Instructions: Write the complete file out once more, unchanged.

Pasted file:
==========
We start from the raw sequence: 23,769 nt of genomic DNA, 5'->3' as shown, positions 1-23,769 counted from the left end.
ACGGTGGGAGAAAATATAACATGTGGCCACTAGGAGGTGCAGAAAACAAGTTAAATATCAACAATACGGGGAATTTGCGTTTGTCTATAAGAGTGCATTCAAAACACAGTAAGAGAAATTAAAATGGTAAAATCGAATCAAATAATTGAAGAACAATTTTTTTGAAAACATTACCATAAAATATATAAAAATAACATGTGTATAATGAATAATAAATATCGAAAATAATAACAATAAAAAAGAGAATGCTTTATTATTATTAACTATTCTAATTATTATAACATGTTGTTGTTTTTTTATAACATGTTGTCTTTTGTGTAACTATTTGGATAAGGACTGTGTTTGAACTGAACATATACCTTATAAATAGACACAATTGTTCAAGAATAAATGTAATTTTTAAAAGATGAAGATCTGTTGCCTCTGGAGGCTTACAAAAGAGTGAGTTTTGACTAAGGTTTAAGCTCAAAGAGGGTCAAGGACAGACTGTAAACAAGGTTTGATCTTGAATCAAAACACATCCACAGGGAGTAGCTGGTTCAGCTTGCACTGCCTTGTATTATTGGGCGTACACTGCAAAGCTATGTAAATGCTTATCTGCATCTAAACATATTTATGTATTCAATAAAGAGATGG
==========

We start from the raw sequence: 23,769 nt of genomic DNA, 5'->3' as shown, positions 1-23,769 counted from the left end.
ACGGTGGGAGAAAATATAACATGTGGCCACTAGGAGGTGCAGAAAACAAGTTAAATATCAACAATACGGGGAATTTGCGTTTGTCTATAAGAGTGCATTCAAAACACAGTAAGAGAAATTAAAATGGTAAAATCGAATCAAATAATTGAAGAACAATTTTTTTGAAAACATTACCATAAAATATATAAAAATAACATGTGTATAATGAATAATAAATATCGAAAATAATAACAATAAAAAAGAGAATGCTTTATTATTATTAACTATTCTAATTATTATAACATGTTGTTGTTTTTTTATAACATGTTGTCTTTTGTGTAACTATTTGGATAAGGACTGTGTTTGAACTGAACATATACCTTATAAATAGACACAATTGTTCAAGAATAAATGTAATTTTTAAAAGATGAAGATCTGTTGCCTCTGGAGGCTTACAAAAGAGTGAGTTTTGACTAAGGTTTAAGCTCAAAGAGGGTCAAGGACAGACTGTAAACAAGGTTTGATCTTGAATCAAAACACATCCACAGGGAGTAGCTGGTTCAGCTTGCACTGCCTTGTATTATTGGGCGTACACTGCAAAGCTATGTAAATGCTTATCTGCATCTAAACATATTTATGTATTCAATAAAGAGATGG